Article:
by Renata Opoczynski, assistant dean for Student Success Assessment and Strategic Initiatives

This week at a senior staff meeting, we started talking about how our teams were doing and what we were doing to support them. In this conversation we realized that all our teams had experienced extraordinarily difficult semesters. We had an amazingly high number of deaths of loved ones, incredibly high numbers of hospitalizations, surgeries and ER visits for ourselves and loved ones, and more sick kids and snot than I can count (my own house recently went through three boxes of tissues in a matter of days). We are all mentally, physically and emotionally exhausted. As I spoke with coworkers in other units, it was clear this is a widespread experience and feeling across campus.

I want to take a moment to acknowledge and normalize this feeling. If you and your team are experiencing this, you are not alone. Sadly, this is the experience many (most?) of us on campus are having right now. Since I try to make sure these posts focus on suggestions for what we can do, I want to include what I have been doing to recognize the environment we are working in and think about how we can continue to support students and student success within this moment.

First, we have all heard the adage of when you are juggling multiple balls, balls are going to get dropped. But what’s important is knowing which balls can bounce and which will break if dropped. I have taken this a step further and started to think about which balls can we set aside for a while? We are conditioned to think that all the balls are glass and none of them can be set aside or dropped, so I have started to ask myself and my colleagues: “What would happen if we didn’t do that? Would it harm students? Our team? Our colleagues? Are there smaller things we can do to focus on preventing the harm without needing to do all the work?” Or “If that went completely terribly, what would happen? Is there something we can do to prevent that from happening without doing it all?” And “Does this need to be you who does this? Is there anyone else doing this or similar work? Can we partner with others?” This has helped us realize that some of the balls can indeed be set aside, some of the balls can bounce, and some of the balls can be passed to other colleagues (sometimes permanently and sometimes back and forth as time and energy allows).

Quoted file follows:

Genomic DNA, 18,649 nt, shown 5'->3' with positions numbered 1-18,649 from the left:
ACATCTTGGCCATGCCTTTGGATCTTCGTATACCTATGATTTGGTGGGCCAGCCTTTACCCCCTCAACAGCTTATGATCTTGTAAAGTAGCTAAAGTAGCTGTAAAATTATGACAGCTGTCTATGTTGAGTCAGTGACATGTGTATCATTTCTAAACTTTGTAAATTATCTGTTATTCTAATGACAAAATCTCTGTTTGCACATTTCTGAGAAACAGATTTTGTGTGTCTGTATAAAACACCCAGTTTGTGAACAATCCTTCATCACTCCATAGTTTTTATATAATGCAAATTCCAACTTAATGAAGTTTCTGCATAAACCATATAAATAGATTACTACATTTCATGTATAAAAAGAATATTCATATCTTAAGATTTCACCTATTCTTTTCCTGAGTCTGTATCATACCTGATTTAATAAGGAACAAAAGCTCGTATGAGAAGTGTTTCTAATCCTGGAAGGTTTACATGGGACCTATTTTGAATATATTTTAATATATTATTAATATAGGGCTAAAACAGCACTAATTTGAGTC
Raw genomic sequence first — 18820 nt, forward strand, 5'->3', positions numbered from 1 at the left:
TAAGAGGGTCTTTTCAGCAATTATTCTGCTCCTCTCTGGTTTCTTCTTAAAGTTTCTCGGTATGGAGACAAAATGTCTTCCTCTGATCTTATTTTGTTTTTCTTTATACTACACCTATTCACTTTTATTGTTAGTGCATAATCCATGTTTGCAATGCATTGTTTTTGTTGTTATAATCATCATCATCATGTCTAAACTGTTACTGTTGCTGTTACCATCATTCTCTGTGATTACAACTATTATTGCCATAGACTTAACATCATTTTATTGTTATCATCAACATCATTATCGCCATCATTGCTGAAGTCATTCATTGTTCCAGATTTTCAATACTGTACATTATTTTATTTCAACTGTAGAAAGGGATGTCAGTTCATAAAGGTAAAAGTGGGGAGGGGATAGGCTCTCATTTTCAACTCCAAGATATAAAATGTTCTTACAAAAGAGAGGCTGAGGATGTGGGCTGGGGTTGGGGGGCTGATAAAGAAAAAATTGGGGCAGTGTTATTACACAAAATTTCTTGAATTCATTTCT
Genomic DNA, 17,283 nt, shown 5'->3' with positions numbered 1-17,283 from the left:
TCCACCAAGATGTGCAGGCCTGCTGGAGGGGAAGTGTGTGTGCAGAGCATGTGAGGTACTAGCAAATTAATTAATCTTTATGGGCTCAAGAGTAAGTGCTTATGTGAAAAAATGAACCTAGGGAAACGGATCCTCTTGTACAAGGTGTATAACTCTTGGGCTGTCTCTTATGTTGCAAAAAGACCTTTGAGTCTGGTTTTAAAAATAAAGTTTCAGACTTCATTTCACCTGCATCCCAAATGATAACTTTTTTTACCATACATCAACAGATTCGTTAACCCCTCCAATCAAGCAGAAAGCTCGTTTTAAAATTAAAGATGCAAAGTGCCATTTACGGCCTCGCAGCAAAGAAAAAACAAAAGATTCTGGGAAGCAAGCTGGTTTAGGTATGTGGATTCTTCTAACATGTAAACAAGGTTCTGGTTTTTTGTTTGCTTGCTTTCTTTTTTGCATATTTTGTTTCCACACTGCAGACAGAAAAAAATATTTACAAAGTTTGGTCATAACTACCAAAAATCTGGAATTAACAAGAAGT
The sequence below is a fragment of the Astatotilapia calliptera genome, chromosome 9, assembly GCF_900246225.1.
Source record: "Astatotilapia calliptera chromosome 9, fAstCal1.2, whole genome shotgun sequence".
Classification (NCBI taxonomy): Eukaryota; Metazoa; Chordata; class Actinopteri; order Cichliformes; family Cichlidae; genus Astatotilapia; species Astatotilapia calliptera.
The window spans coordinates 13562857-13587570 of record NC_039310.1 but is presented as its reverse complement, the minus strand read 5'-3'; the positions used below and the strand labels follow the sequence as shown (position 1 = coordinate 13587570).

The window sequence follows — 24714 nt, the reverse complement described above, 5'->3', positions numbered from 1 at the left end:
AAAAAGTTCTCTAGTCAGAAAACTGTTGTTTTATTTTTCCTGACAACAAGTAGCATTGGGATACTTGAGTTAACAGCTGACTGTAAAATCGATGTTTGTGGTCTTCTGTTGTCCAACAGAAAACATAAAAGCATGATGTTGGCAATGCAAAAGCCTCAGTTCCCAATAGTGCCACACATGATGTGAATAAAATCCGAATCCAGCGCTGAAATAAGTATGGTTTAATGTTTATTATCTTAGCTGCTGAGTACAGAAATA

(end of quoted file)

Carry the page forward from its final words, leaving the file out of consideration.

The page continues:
Second, I have learned that to stay grounded, I need something physical that centers me. In my office, right in front of where I work, I have a board with several papers pinned to it. This includes a note with the current opportunity gaps, several quotes related to equity work in higher education, and several notes reminding me about self-care. This helps center me even on the difficult days and reminds me why I do this work but also that I need to keep my eye on self-care for myself and my colleagues. With more and more meetings in person and away from my office, I also got a new tangible reminder that I take with me. Every day I now wear two bracelets: one bracelet is beaded with small mountain range charms on it and the other bracelet has three small pearls. The mountain range reminds me of my moving boulders analogy and centers me on keeping student success and equity at the center of all I do. The pearls remind me that beautiful things can come from stress and trauma (which we have all experienced so much of recently), but if there is too much stress (we are not mindful of self-care), the pearl may not grow or not have its full potential. These tangible reminders around my wrist help center me in the work yet remind me to ensure my colleagues and myself focus on self-care as well.

What have you found has helped you continue to move work forward while being mindful of the environment we all find ourselves in? I would love to hear from you.